Surveillance is one of the key words in Europe at the moment. Yes, some people have always suspected that we were being watched. But what has come to light in the last few months would not have been believable if it was part of the plot of some spy thriller.

In a way, it changes the way we communicate. Are we now forced to weigh every word we write? Do we assume that everything is being transcribed somewhere, stored to be held against us at an opportune moment? We can't even organize surprise birthday parties or purchase presents anymore without some pesky social media system tattling. "Your friend X just bought a Y, don't you want to buy one, too?"

I use a different email address for each of the blogs I write. I have recently started getting emails from my "friends" at Google, asking one of my addresses if it doesn't perhaps know one of the other ones. Of course, I access the blogs with the same IP address. But I don't want to give proof positive that these accounts are both mine. Should I be forced to use one email and one email only online?

I think not. In a way, I am a number of persons. When I correspond for work, I use a work email. When I write as a private person, I use a different address. And since I perhaps don't want my comments on a cooking page to be tied together with comments I made about a hotel or with comments on a political page, I find it vital to have dissimilar email addresses. When is it really important to know who exactly I am? Perhaps only if I don't pay my bills?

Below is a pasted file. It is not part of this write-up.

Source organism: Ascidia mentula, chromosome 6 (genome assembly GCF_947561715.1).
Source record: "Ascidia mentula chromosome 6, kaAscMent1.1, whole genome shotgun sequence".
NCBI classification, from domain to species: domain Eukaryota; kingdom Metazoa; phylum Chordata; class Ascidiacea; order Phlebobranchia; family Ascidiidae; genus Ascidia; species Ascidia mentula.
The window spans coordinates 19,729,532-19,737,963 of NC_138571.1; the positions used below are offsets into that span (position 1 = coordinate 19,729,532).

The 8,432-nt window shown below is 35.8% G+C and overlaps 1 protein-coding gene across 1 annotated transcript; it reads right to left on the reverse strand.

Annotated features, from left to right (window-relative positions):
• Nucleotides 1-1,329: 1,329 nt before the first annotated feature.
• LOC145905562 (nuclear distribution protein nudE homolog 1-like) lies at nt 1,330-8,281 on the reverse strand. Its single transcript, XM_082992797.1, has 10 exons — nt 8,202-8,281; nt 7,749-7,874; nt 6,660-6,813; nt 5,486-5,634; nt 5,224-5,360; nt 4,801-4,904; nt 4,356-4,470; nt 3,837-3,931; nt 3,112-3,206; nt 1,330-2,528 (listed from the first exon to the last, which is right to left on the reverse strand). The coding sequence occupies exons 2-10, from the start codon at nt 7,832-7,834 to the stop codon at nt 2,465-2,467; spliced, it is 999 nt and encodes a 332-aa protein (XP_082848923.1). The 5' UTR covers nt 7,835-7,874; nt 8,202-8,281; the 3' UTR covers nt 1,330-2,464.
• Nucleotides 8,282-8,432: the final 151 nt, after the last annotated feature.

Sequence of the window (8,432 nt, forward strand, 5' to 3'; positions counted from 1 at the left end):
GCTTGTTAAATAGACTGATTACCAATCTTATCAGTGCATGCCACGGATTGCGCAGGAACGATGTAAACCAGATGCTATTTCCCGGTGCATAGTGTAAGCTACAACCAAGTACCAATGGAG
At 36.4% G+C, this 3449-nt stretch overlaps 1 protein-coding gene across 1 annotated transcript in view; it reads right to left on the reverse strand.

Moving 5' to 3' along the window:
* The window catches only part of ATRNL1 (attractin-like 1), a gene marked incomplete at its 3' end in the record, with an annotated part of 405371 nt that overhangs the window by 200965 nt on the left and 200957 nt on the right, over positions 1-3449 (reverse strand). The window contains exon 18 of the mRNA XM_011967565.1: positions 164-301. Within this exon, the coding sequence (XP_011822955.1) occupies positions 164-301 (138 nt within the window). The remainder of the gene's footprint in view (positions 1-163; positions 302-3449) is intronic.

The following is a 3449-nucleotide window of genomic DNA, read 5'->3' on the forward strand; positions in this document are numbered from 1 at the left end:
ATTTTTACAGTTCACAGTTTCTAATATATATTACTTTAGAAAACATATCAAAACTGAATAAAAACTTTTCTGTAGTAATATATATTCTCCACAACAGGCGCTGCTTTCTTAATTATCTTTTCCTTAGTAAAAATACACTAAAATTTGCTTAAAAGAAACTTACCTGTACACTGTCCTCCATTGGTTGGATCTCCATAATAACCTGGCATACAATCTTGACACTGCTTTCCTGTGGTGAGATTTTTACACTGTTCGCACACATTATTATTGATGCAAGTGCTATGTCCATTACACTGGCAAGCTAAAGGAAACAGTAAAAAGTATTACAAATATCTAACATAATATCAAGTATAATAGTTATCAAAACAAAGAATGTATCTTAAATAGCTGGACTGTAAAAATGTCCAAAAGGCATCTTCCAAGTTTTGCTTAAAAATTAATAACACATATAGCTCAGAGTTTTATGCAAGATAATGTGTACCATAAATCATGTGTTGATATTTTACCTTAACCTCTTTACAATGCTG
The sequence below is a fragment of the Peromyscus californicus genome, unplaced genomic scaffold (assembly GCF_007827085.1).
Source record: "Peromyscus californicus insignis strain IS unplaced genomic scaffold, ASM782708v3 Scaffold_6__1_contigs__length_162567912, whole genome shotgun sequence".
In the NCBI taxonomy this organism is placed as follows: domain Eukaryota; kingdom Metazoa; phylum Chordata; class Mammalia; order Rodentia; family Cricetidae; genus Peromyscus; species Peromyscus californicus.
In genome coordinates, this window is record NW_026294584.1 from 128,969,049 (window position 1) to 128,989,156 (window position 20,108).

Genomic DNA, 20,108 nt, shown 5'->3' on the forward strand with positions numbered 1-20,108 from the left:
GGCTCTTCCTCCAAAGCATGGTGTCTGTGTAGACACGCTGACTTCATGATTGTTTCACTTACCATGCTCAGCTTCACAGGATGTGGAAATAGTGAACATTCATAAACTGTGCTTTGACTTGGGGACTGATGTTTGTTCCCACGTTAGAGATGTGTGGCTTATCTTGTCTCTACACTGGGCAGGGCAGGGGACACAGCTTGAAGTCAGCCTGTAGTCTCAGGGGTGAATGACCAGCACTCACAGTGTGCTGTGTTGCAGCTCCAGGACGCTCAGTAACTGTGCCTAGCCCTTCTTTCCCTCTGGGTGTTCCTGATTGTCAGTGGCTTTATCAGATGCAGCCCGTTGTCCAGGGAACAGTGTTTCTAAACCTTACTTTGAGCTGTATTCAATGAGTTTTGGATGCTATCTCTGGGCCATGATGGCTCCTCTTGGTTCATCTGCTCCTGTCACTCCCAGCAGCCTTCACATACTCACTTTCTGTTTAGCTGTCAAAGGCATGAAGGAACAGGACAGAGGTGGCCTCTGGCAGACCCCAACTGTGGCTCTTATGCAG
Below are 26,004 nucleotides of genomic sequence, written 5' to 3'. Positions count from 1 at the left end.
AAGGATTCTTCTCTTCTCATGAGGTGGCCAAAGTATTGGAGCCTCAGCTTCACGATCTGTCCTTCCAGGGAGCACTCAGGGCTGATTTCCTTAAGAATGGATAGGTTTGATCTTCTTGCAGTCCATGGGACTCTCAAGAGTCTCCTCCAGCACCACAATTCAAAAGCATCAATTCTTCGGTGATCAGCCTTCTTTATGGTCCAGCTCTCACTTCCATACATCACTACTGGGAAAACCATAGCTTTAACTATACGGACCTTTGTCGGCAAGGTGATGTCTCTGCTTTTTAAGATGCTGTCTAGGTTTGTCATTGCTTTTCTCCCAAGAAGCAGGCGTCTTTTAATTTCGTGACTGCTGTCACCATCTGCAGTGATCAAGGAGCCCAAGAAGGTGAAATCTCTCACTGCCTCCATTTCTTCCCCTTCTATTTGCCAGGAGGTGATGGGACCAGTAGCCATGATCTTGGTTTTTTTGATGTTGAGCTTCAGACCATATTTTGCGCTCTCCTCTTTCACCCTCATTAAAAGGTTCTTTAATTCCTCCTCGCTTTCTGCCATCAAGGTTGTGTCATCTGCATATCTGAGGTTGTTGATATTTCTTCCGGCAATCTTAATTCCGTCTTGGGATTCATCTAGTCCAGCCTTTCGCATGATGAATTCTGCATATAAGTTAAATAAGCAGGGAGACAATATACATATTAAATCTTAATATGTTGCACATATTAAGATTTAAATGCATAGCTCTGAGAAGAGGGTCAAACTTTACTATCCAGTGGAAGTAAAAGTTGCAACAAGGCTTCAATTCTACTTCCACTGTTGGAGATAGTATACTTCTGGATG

We need to think hard and fast about what kind of a digital world we want to live in, and what kind we have set up for ourselves. I think the two don't match at the moment.


Zwei Leben

Since the Oscar-nominated German-Norwegian film Zwei Leben (Two Lives) was only running until tomorrow, we decided to watch it this evening. WiseMan had already seen it in Norwegian/German, and as he noted later, it is a film that you can't watch twice because then the suspense is gone.

But during the film you don't know what to think. A normal, boring life is punctuated by flashbacks that include scraps of some nasty German history: Lebensborn, a project that took the offspring of Norwegian women and Nazi occupiers to German orphanages in order to increase the so-called Aryan race; and the Stasi, the East German secret service that had their fingers in everything. Seeing what the Stasi was up to then and discovering what the NSA is up to now is scary.

The story draws you in, as more and more strands of the two lives come unraveled and tangle themselves. At one point the question is raised: Is it always necessary to tell the truth? People were so much happier when they didn't know the deep, dark secrets.

A thought-provoking film, but probably not for a general, global audience.